Tesla's Battery Day promised a lot of things to its customers. Experts believed that although those goals somehow fail, Elon Musk's company could still dominate its rivals.
Maximillian Fichtner, a director at the Helmholtz Institute and a professor for solid-state chemistry at Ulm University, said that Tesla would still win against its rivals because it is doing something different to enhance electric vehicle technologies. During the interview with Spiegel Mobility, the battery expert explained that German car manufacturers are not doing enough to improve their vehicles.
Unlike them, Tesla not only focuses on its electric vehicles. It also considers batteries as part of its core business, compared to other automakers that are contented outsourcing all the battery work to third-party suppliers to focus their efforts on competencies that they have the expertise, including car design.
"You outsource more things to suppliers. They only develop core components such as the engine themselves," said Fichtner.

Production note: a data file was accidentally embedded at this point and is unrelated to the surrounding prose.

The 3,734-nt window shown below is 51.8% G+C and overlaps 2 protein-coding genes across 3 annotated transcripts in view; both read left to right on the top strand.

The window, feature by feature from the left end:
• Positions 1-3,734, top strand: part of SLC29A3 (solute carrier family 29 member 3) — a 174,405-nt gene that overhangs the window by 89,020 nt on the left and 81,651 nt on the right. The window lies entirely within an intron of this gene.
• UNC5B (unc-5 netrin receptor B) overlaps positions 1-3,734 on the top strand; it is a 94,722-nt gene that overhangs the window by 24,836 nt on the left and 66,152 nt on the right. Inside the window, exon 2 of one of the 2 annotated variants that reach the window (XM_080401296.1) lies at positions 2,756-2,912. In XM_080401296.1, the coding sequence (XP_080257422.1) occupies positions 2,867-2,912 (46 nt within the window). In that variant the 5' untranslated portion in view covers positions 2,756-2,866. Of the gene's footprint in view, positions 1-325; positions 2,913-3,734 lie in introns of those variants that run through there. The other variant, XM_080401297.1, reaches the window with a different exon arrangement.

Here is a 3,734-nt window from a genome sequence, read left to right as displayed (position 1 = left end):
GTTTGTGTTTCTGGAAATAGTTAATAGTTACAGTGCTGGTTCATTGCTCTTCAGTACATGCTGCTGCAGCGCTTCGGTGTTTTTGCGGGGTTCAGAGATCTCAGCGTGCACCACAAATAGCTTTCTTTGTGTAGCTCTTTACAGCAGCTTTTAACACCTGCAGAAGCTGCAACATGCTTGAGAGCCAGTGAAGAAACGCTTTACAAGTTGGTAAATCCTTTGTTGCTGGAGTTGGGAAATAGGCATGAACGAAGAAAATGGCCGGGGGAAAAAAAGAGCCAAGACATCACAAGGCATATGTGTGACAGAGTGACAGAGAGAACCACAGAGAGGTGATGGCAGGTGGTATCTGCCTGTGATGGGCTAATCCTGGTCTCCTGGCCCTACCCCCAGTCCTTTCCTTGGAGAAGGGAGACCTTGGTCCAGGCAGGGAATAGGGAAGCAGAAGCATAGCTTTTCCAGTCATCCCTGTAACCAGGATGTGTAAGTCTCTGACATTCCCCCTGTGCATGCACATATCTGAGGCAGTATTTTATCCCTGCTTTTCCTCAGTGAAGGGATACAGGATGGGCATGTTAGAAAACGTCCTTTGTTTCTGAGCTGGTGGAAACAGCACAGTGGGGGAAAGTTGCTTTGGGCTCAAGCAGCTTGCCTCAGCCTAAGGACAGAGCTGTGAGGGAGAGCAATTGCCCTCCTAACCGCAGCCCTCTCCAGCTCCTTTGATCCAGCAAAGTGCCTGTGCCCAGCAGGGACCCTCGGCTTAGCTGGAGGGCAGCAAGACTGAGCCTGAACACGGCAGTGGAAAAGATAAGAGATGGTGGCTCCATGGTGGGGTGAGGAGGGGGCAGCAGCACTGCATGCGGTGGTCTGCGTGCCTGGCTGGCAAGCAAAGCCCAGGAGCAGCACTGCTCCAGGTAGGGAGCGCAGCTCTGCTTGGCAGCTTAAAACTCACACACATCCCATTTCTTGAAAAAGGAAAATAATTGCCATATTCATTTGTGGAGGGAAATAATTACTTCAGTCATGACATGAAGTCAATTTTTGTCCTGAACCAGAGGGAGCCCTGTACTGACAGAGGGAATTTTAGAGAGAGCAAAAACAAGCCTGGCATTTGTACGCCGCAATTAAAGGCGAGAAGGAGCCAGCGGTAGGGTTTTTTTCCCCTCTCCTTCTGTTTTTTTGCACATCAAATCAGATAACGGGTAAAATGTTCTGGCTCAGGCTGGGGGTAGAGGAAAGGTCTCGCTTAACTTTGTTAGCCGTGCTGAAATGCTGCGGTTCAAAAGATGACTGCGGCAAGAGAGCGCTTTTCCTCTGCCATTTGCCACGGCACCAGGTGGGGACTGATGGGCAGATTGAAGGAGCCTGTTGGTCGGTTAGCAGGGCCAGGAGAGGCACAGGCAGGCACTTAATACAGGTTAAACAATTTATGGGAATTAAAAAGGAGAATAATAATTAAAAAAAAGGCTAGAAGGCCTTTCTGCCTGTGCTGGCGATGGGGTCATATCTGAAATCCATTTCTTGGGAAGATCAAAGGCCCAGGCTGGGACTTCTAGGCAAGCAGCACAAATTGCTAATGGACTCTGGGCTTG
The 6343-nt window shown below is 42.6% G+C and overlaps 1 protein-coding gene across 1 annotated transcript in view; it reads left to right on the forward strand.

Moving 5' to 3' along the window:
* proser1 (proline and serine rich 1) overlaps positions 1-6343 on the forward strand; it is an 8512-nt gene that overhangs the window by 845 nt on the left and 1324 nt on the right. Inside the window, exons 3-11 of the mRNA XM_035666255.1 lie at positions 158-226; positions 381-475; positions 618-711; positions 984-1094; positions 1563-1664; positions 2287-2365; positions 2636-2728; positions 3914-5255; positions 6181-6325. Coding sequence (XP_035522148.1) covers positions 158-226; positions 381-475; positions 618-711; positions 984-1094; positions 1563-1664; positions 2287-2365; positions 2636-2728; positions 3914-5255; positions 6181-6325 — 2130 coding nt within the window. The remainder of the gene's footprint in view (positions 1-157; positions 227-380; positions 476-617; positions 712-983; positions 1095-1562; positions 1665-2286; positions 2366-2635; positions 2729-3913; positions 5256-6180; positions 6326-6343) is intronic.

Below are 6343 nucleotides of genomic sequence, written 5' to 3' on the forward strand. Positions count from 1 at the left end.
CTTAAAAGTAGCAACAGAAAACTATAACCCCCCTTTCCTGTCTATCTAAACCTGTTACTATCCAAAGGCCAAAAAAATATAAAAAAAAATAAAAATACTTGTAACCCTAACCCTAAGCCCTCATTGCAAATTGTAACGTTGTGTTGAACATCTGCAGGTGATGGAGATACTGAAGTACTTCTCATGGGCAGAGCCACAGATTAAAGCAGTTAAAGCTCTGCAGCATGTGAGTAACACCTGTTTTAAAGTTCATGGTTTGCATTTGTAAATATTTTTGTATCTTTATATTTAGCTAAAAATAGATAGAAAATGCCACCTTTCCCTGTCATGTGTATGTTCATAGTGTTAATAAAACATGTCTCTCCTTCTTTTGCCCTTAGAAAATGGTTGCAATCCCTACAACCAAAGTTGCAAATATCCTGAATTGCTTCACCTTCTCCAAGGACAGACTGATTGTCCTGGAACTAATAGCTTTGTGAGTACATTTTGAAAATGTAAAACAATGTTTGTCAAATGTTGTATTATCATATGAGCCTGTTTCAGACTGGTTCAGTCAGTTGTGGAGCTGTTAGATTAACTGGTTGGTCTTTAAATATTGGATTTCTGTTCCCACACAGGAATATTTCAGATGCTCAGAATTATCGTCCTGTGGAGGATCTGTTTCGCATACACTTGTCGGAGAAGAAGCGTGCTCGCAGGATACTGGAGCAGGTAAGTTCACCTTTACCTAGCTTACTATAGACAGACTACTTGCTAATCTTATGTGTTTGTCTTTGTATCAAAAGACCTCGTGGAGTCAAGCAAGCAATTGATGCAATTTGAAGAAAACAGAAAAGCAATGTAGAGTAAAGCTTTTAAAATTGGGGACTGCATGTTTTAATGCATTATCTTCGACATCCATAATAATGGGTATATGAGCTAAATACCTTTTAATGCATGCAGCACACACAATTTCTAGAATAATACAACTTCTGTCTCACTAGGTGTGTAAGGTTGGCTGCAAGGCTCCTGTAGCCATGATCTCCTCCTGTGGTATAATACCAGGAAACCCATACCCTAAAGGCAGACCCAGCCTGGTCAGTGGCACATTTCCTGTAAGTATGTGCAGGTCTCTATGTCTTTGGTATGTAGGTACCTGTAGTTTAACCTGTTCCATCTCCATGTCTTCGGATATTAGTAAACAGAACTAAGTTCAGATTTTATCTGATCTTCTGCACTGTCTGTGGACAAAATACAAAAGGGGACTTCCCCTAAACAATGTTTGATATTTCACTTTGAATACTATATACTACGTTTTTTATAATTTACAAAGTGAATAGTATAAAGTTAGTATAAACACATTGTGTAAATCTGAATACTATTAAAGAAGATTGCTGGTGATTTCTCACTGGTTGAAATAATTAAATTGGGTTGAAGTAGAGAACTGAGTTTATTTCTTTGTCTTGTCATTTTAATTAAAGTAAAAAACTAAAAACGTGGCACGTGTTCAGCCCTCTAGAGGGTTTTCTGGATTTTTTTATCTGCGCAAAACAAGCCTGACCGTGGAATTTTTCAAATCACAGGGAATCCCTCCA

"Battery production is not considered a core business. One tries at some point to use proven methods to build an electric car that is equivalent to Tesla, only with better body gaps," he added.
How Tesla achieves what experts call "quantum leap?"
The battery expert explained that Tesla had achieved a lead through technology by running the entire production chain. It manages the integration of its own software and hardware, as well as its batteries and finished cars.
When Fichtner was asked about the improvements that Tesla's next-generation cells could achieve, he said that the automaker's larger 4680 cells open possibilities to longer range and other upgrades for the EVs.
He added that Tesla's battery innovation is a "quantum leap." The EV market could exceed the price parity by effectively rendering gas cars obsolete using the internal combustion engine. This could be possible thanks to Tesla's goal of reducing its battery production costs by 56%.
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Written by: Giuliano de Leon.